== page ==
NOCOLOK® Cs Flux is a flux of the general formula KxCsyAlFz where Cs is chemically bound. It has a melting range of 558°C – 566°C. The maximum Cs content is limited to 2% to keep the cost of the flux down. Increasing the Cs content does not increase brazeability as shown below:

Cesium reacts as a chemical buffer for Mg by forming CsMgF3 and/or Cs4Mg3F10. The flux inhibiting factors of Mg are therefore reduced.

Aluminum alloys are classified according to their alloying elements. The Aluminum Association designations are listed in the table below:

Designation System for wrought aluminum alloys
Alloys series   Description or major alloying element
1xxx                  99.00% minimum Aluminum
2xxx                 Copper
3xxx                 Manganese
4xxx                 Silicon
5xxx                 Magnesium
6xxx                 Magnesium and Silicon
7xxx                 Zinc
8xxx                 Other Element
9xxx                 Unused Series

The chemical composition of each AA alloy is registered by the Aluminum Association and a few examples are listed:

Example of aluminum alloy composition limits in weight percent*

[table id=1 /]

*Maximum, unless shown as a range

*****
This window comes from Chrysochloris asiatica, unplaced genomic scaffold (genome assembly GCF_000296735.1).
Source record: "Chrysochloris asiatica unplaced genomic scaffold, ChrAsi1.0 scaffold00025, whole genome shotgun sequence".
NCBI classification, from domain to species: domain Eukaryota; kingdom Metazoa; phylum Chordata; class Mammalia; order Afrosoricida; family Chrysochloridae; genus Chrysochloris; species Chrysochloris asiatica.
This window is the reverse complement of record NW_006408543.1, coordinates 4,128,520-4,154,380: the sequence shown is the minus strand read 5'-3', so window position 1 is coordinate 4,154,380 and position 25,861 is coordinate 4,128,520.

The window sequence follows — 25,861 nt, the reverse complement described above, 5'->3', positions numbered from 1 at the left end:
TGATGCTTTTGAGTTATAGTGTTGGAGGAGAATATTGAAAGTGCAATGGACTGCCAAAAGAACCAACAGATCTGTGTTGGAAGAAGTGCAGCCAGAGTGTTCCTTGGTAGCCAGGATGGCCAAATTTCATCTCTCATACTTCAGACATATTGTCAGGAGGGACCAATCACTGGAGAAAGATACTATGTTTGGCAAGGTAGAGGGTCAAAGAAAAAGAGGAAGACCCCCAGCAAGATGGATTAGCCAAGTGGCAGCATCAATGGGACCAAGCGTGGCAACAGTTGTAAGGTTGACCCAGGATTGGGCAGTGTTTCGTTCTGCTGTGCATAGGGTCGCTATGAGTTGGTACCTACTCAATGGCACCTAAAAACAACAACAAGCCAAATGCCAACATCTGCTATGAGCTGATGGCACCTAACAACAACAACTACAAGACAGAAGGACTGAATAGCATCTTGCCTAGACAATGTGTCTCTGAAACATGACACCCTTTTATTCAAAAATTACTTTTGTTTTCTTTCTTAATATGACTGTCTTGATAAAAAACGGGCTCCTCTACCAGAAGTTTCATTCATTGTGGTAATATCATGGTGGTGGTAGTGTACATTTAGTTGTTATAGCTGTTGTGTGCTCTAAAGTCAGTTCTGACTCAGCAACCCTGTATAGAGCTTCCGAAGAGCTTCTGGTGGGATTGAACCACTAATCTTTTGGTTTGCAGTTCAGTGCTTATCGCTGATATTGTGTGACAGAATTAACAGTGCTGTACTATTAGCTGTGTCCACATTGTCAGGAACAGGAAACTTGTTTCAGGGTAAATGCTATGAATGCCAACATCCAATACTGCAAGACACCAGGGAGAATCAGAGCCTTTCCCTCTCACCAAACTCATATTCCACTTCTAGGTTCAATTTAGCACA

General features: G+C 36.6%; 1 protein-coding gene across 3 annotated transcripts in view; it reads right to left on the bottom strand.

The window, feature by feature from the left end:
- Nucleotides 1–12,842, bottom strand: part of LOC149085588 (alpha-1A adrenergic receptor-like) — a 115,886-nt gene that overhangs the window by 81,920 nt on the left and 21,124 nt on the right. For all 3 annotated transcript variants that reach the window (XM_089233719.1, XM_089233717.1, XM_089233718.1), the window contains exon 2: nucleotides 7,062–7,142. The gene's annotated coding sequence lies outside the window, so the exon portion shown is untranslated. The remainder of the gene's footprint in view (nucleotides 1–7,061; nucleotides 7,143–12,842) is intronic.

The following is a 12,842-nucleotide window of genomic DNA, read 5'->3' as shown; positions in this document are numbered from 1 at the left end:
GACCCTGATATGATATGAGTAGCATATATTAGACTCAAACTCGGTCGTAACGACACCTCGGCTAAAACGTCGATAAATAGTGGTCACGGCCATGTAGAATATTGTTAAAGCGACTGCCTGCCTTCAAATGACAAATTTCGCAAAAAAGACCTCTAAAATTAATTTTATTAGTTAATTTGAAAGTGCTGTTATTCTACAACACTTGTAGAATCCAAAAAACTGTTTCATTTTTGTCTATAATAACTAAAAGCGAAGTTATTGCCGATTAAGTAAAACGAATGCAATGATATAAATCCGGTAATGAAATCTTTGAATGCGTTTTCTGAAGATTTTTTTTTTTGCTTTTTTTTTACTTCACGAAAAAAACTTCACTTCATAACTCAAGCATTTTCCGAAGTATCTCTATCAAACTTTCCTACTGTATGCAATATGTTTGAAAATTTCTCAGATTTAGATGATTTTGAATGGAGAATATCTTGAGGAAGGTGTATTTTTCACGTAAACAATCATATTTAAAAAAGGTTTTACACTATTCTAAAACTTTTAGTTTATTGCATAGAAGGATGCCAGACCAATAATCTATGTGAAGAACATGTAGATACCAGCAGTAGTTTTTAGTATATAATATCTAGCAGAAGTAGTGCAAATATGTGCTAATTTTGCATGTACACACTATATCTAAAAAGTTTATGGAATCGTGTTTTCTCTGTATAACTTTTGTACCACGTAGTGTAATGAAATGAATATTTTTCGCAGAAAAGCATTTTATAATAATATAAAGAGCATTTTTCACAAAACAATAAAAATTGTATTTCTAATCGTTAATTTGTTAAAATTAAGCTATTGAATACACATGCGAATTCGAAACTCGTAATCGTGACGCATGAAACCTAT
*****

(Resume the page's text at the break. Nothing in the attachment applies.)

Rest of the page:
How to measure?

In the case of heat exchangers, the surface area being fluxed must first be determined. For ease of calculation, the louvers on the fin can be ignored. The radius on the fin can also be ignored.

Imagine then the fin pulled out of the heat exchanger and straightened out to form one long strip. Similarly, the surface area of the slots in the header can also be ignored.

Remember that in calculating the surface area of the heat exchanger, there are 2 sides to every tube, 2 sides to every fin and 2 sides to the headers. The total surface area is then expressed in m2: All dimensions are in meters (m) to yield a surface area in square meters.


Assuming it is a cylindrical (condenser) header:

SA (m2) = (2 x 3.14 x radius of header(m)) x length of header (m) x 2 headers

Assuming it is a radiator header:

SA (m2) = length of header (m) x width of header (m) x 2 (sides/header) x 2 (headers)


SA(m2) = width of tube(m) x length of tube (m) x 2 (sides/tube) x total number of tubes


Ignore the louvers in the fins

SA (m2) = width of fin (m) x (fin height (m) x number of fin legs/tube) x 2 ( sides/fin) x total number of fins

Total Surface area in m2 = SA headers + SA tubes + SA fins

To determine the flux loading, a degreased and thoroughly dry heat exchanger is weighed. The heat exchanger is then run through the fluxer, blow-off and dry-off section of the furnace. The heat exchanger is removed just prior to entering the brazing furnace and weighed again.

The flux coating weight is then determined using the following formula:

Weight of unit fluxed and dried (g) – weight of unit un-fluxed (g) x Surface area (m2)

To make sure that the flux loading was determined on a completely dry unit, run it through the dry-off section a second time and re-weigh.

See also: Flux loading